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View Full Version : Med School - Chiro School Compared



Doc E
03-18-2011, 08:21 PM
The following was compiled from 125 Medical Schools as they compare to the College of Chiropractic at the National University of Health Sciences.
The numbers are classroom hours.
.................................................. ........MED ........CHIRO

Pharmacokinetics (Pharmacology).............. 114 ........... 38

Pathology ............................................ 166 ........... 263

Microbiology ......................................... 136 ........... 136

Public Health ........................................ 61................ 41

Nutrition .............................................. 24 .............. 122

Genetics .............................................. 31 ............... 27

Physiology ............................................ 125.............. 255

Radiological Anatomy .............................. 14 .................30

Neuroanatomy ....................................... 82 .................94

Biochemistry ......................................... 109 ..............135

Histology .............................................. 105 ..............107

Embryology ........................................... 34 .................40

Gross Anatomy ...................................... 173 ..............336



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Ryan Lee
03-18-2011, 09:36 PM
are you chiro?

Creek Retrievers
03-18-2011, 11:49 PM
Do chiropractors have to go through residency or fellowships like doctors?

Please don't attack Doc E or try to single me out, it is an honest question with no negative intentions.

precisionlabradors
03-19-2011, 12:05 AM
so with all that education there really is no excuse for being subpar in the medical industry, then. :D:D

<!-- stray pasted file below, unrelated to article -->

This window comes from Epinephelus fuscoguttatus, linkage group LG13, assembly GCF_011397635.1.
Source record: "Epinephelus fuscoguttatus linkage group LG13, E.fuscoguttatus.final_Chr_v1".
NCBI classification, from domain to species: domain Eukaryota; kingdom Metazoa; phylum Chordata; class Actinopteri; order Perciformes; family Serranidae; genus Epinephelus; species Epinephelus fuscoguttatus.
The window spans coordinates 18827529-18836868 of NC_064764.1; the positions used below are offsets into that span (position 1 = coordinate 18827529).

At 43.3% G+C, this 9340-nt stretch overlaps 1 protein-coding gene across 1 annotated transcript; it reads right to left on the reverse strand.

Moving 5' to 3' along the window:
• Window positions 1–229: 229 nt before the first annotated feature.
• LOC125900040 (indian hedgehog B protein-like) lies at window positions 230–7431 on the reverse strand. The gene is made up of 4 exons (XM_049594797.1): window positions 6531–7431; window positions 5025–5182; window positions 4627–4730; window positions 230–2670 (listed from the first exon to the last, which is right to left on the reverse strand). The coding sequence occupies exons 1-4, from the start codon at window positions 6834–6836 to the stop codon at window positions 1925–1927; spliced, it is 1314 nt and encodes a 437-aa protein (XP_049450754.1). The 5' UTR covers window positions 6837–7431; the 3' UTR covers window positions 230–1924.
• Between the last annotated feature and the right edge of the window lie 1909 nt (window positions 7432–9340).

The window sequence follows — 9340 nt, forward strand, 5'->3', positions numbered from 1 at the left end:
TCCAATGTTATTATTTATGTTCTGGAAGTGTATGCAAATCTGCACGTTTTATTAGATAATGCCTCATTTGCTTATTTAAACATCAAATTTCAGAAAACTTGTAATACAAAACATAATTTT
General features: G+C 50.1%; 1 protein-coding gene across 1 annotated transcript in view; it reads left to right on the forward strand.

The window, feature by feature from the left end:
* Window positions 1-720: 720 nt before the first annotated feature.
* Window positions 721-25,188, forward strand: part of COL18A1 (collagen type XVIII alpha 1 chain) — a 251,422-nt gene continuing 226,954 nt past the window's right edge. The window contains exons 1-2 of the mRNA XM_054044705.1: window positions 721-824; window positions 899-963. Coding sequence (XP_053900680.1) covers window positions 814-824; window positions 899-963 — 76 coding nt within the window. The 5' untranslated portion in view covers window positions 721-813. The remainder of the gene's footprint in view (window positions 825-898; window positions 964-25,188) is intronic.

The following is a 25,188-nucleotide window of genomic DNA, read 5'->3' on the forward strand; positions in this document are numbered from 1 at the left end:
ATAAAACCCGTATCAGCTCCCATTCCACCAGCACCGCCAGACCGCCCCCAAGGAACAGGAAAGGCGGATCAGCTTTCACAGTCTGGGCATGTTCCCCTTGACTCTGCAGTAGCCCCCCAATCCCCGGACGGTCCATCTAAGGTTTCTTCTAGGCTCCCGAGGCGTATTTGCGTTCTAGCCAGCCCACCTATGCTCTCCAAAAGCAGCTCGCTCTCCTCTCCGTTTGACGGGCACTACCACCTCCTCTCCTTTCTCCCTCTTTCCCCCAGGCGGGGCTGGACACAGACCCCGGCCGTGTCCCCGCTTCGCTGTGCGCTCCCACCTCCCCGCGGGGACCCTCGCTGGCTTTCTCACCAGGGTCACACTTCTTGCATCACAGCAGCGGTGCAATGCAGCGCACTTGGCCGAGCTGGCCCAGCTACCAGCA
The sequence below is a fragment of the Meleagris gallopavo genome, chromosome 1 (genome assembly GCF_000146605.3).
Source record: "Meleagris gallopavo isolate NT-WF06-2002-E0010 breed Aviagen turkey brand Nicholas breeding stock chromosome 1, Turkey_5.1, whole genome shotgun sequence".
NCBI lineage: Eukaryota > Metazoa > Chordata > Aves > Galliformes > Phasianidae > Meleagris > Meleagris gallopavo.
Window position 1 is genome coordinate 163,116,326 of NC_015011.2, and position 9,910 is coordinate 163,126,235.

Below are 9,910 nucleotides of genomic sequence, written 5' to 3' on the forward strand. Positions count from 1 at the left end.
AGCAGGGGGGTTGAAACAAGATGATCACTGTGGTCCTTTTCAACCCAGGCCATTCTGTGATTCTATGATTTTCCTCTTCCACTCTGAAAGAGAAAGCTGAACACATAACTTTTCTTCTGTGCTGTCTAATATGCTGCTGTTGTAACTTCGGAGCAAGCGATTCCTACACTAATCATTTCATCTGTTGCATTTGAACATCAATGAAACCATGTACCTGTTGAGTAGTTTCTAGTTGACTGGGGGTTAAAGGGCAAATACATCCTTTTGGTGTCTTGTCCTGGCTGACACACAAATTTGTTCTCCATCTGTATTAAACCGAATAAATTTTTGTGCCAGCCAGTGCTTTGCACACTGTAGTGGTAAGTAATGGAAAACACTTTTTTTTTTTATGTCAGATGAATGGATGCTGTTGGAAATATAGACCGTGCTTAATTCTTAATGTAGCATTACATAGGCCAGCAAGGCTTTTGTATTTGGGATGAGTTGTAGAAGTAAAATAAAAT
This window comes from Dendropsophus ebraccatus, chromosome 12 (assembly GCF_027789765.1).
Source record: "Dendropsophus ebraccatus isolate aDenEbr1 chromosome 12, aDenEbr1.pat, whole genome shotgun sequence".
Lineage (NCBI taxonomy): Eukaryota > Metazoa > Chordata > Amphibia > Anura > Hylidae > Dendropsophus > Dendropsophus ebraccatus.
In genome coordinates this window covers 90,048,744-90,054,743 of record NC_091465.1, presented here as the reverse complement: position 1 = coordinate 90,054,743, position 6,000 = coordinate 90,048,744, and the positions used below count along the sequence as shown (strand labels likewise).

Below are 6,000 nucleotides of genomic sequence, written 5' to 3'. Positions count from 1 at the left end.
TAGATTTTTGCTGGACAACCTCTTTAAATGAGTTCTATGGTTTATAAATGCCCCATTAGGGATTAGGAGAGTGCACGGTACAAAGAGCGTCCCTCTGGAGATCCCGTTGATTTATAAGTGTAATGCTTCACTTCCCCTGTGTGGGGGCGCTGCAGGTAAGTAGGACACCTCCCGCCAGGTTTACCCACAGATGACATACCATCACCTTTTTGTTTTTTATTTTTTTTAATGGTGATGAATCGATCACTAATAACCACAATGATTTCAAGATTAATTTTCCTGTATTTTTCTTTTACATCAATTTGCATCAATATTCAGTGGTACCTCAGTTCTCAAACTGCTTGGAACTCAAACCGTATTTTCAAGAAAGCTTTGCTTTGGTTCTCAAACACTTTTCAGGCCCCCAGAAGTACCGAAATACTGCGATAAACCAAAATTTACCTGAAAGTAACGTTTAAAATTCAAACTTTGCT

Doc E
03-19-2011, 12:06 AM
cudexter
Yes
~~~~~~~~~~~~

CeekRetrievers

Yes, we have an Internship
And we also have Docs in various Residency Programs.



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limiman12
03-19-2011, 02:00 AM
Doc, we have more radiology then that, we have close to 300 at least at Cleveland we did. maybe it just seemed like it though ;-) but I know we had at least five different classes, normal, skeletal I II, positioning, and that horrible class with DR whitehead that 50% OF THE GRADE was the practical final when we walked in, he gave us a case hx, we had to list possible differentials for the case hx, ask for what films we would take, look at the films, give a new list of differentials based on the x-ray, what labs we would would do and what advanced studies we would order to prove disprove the differential, if we picked the right labs he gave us results (wrong labs or ask for the wrong films you were done good luck next semester) we had to interpret results, give the most likely diagnosis, what could be done (medically or physical treatments) and a prognosis. X-ray case presentation was the name of the class, it came to me, god that was a horrible final. I had some sort of osteosarcoma if I remember right, can't remember what the case was, but the Diagnosis was not a classic age group or location, and I had to "order" two sets of specail imaging, and three sets of labs, luckily I ordered them in the same order the treating team of physicians had. Never been so scared for a test in my life, never sweated a test out so bad, or so relieved when a teacher said "great job"

wow that was scary thinking about it, wonder why I blocked the name of the class ;-) Oh we also had a special imaging class.... (my practical final in that I had to "diagnose" a sinus infection based on nothing but an MRI, not high on the list of things I was looking for when they put a head MRI up, took like five mintues then it was like DUH! there it is....

The main point of doc posting the hours is to point out that DC and MD eduction is equivalent. there are differences, they have a longer residency on average, as much so that hospitals have a source for slave labor as anything ;-) and there are certainly diffferences between schools, both med schools and DC schools. I think the point had been previously proven on the other thread, but it had been a while since I had seen the side by side, we used to have it posted in our office, we took it down because unless provoked I generally stay away from the "My school was harder then yours"